Infographic: Line of credit vs small business loan


You’ve likely heard of a small business loan, but how about a business line of credit? Here’s a quick rundown of the difference between these two business finance options.

Small business owners are used to investing in their business’s growth with their own hard work, but there are times when that’s not enough.

Having access to external funding can make or break businesses that need to cover cash flow gaps that are out of their control. Funding can also be an essential ingredient for business owners looking to take on a new growth opportunity.

The array of finance options can be dizzying, but the good news is that technology has made it more accessible than ever before.

Banks aren’t the only option available, with lenders like Prospa specialising in the specific needs of small businesses and providing funding more quickly and with as much flexibility as possible.

For most small businesses, two of the most common finance products that can serve their needs are a small business loan and a business line of credit.

So how do you decide which facility to use?

A financial adviser explains the differences

A line of credit and a small business loan have separate but complementary functions, according to Andrew Armstrong, Mortgage Director at Lighthouse Financial Services.

With a line of credit, you can dip in and access an agreed amount of funding when you need it, and only pay interest on the funds you use.

“A business line of credit allows you to improve liquidity, have funds on hand to smooth income fluctuations, reduce your interest costs when your account is in credit, and recycle cashflow easily,” he says.

A line of credit can help to match income to expenses, especially when expenses increase and income has not yet caught up.

“Our clients use a line of credit to finance operational expenditure such as rent or wages,” says Andrew.

On the other hand, a small business loan is, in Andrew’s view ,more of a one-off finance solution. Funding is provided as a lump sum amount and repayments follow a set schedule.

“Once funds have been spent, a small business loan leaves you with a regular debt repayment,” he says. “Our clients use this to finance capital expenditure such as tools and equipment.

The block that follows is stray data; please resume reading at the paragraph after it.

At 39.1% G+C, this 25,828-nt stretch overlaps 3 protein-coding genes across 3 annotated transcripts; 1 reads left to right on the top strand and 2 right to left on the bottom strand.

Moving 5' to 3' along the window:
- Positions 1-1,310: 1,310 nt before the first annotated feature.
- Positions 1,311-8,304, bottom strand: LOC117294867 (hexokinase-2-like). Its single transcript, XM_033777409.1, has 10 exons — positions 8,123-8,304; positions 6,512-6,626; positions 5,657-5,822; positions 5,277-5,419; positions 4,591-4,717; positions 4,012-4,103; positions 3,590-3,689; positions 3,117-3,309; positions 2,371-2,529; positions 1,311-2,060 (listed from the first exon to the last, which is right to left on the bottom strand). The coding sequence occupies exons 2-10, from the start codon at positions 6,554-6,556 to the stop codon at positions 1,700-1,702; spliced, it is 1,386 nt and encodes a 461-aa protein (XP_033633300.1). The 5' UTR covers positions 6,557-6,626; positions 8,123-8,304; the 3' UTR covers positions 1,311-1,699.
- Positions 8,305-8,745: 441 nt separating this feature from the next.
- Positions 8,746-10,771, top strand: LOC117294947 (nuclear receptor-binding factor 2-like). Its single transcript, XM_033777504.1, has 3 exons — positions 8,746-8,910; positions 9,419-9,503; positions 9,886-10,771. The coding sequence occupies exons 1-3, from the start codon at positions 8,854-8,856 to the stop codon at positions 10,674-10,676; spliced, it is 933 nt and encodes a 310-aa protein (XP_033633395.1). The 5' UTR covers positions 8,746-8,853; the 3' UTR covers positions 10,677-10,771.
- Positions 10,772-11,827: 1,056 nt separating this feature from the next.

“Discipline is required to ensure the line of credit is not used to fund owner drawings or capital expenditure items.”

Regardless of the structure of a loan or line of credit, Andrew is keen to stress the importance of making repayments on time.

“As a business owner, you are financially responsible to meet your business’s expense obligations when they fall due,” he says. “Being consistently late on payments can quietly erode your name and reputation, which can lead to missed opportunities and reduced profits.”

Managing financial instability with flexible funding options

Given the instability of recent years, Andrew advises planning for a potentially uncertain future.

“Post-pandemic jitters have meant you might get paid later than expected, or your regular costs suddenly increase without warning,” he says. “It is best to be organised and arrange to have a small line of credit or overdraft in place before it’s desperately needed.”

He also notes how some of Lighthouse’s clients have combined a small business loan with a line of credit.

“We’ve seen clients use a business term loan to acquire a new staff member where there are large initial one-off set up costs – such as new laptop, phone, desk and often a recruiter fee – and where increased revenue may not occur until months later,” he says.

“A line of credit allows you to make regular repayments (i.e. additional term loan repayments or increased wages) until additional income makes up the shortfall.”

Find out more about Prospa’s Line of Credit.

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